Undermining democracy and development
in Reclaiming economics for future generations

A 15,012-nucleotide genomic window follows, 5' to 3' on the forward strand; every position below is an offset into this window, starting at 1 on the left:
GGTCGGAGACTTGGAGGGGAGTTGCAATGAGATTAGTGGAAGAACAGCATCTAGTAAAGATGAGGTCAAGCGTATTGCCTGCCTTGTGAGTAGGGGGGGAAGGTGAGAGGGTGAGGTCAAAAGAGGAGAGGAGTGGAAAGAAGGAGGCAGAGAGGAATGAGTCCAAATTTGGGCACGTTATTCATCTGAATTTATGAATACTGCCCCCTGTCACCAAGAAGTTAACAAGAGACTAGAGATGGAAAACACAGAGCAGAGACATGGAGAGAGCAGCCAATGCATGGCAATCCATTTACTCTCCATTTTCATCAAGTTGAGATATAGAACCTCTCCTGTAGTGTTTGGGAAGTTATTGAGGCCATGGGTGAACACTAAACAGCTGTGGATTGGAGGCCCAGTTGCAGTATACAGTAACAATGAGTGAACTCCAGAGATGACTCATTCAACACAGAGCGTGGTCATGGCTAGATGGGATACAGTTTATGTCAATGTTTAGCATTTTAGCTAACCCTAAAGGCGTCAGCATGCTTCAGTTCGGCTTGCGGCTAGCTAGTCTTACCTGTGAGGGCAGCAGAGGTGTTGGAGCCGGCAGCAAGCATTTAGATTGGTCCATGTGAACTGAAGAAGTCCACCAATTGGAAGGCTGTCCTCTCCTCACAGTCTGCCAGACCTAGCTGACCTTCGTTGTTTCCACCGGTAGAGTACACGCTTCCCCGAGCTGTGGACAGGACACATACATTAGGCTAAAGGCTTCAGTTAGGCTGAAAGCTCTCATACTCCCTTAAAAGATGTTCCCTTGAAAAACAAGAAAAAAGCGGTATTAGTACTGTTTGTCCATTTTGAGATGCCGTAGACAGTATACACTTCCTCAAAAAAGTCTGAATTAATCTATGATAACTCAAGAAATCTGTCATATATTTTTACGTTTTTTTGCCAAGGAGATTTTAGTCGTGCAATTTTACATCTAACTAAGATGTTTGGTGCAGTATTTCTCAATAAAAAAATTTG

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This chapter considers how academic economics undermines democracy and development. It begins by exploring the history of the subdiscipline of development economics, highlighting its birth in efforts to help the ‘Third World’ free itself from ‘backwardness’ and then its evolution, often mirroring broader shifts in economics and politics up to the present. The chapter argues that academic economics has become focused on internal explanations for the poor economic performance of low-income countries, such as corruption. As a result, it tends to suggest interventions that focus on the symptoms and not root causes, which would require an analysis that incorporates how history and power have reproduced structural inequalities. Randomised control trials are currently the method in vogue in development economics and its application is presented as exemplifying the above. Here the book suggests that the whole framework of development and underdevelopment is rooted in a colonial world view. This has been a mechanism through which ideas and values from the US and Europe have been imposed on other parts of the world through the internationalisation of neoclassical economics traced in Chapter 2. Rather than a single pathway predetermined by economists and powerful countries, economic development must have principles of democracy and self-determination at its core, and be led by the people who are doing it so that it reflects their needs, priorities, values, and culture.

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